While many people enjoy Valentine’s Day, it is also a notoriously fraught holiday. It can be high pressure if you’re in a relationship and depressing if you’re not. And, says Pastor Rich Villodas, it can reveal the very unbiblical way some of us perceive singleness.
“Valentine’s Day is always a good day to examine our often deficient theology of singleness,” tweeted Rich Villodas, pastor of New Life Fellowship church in New York City. “Jesus was single and lived the fullest human life imaginable.”
Happy Valentine’s Day to all my incredible, smart, precious, single friends who have chosen to be true to themselves & have refused to settle for anything less than they deserve!
— Heather Thompson Day (@HeatherTDay) February 14, 2022
Rich Villodas’ Tweet Resonates
Several people retweeted Pastor Rich Villodas’ statement, expressing their appreciation for the reminder that the Son of God was never married and the affirmation of the pain they had encountered from a poor theology of singleness. Said one, “The unfathomable pressure to couple up, and the pain of being widowed are both deeply exacerbated by a lot of deficient theology.”
“I’ve been reading with an eye and ear to developing a more robust theology of singleness for myself,” said another. “I’ve grown weary of seeing a church that only has good news for folks in comfortable nuclear families (even though I’m part of one). The family of faith must be broader than that!”
User Scott Hunt wrote, “Being single until called into marriage at 37, there were many, many Valentine’s Days I would’ve benefited deeply from this message. Marriage is a dim picture of the incredible, vibrant, glorious love story all of us are welcomed into for all the ages to come in Christ Jesus.”
Dr. Christopher Yuan, author of “Holy Sexuality and the Gospel,” has voiced a similar point as Pastor Rich Villodas. In an interview with ChurchLeaders in December 2019, Yuan addressed the assumption that singless is a sign of immaturity, saying, “The church has treated marriage as better than singleness, and yet we forget that our perfect Savior, Jesus, was single, and he was not an immature man, he was not trying to shed responsibility…We shouldn’t think that marriage is what provides a person to be mature or whole.”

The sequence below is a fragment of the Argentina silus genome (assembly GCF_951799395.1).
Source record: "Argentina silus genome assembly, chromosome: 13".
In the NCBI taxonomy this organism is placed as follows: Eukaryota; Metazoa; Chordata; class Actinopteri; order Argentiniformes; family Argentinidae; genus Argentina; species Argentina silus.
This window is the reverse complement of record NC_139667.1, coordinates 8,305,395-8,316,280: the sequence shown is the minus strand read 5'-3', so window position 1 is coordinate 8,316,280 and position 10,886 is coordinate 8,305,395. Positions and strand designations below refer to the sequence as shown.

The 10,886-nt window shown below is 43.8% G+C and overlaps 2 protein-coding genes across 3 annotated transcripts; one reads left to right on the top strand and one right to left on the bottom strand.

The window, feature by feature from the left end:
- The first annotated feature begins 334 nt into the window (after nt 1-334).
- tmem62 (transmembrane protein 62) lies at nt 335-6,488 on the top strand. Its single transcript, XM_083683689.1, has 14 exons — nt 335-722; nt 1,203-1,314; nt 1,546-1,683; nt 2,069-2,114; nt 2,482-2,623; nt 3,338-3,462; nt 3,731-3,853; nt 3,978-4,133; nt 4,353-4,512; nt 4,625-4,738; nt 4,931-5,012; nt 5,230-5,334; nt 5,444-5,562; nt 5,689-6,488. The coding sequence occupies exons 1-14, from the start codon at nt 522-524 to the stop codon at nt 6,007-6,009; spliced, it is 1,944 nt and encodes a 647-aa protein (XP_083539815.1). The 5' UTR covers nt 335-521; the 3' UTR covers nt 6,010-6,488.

But even what was no doubt meant to be an encouraging statement from Villodas was difficult for one user, who said, “I really don’t want to be a hater…but I see this pop up every year around [Valentine’s Day] and…circulate among many in my circles and it’s just one of my least favorite quick takes on singleness.” The user explained,
I would never want to say Jesus’s life wasn’t full. He was the Son of God after all. he had a community around him that today’s church would greatly benefit from modeling, for singles and everyone. But saying Jesus had “the fullest life imaginable” as a comfort for singles on a romantic holiday? From where I sit, Jesus’ life was marked by extreme loneliness. The Bible tells us he was mocked, scorned, despised, rejected, a stranger in his own hometown. And of course, tortured crucified and died at only age 33. So I think we miss the mark when we try to comfort singles on Valentine’s by pointing to the Man of Sorrows as an example of a flourishing single life. That’s my take.
In an interview with ChurchLeaders in June 2021, Laurence Koo, who is the director of The Navigators’ iEdge program and who was born and raised in the Netherlands, shared his perspective on being a single person in the American church.
One of the challenges Koo faced upon arriving in the U.S. was figuring out how to “fit into a community that’s so based on only families and married people…My first year in the U.S., I worked in a department [where people have] lived abroad too, but I was not invited to someone’s home, a married home or a family’s home, for dinner.”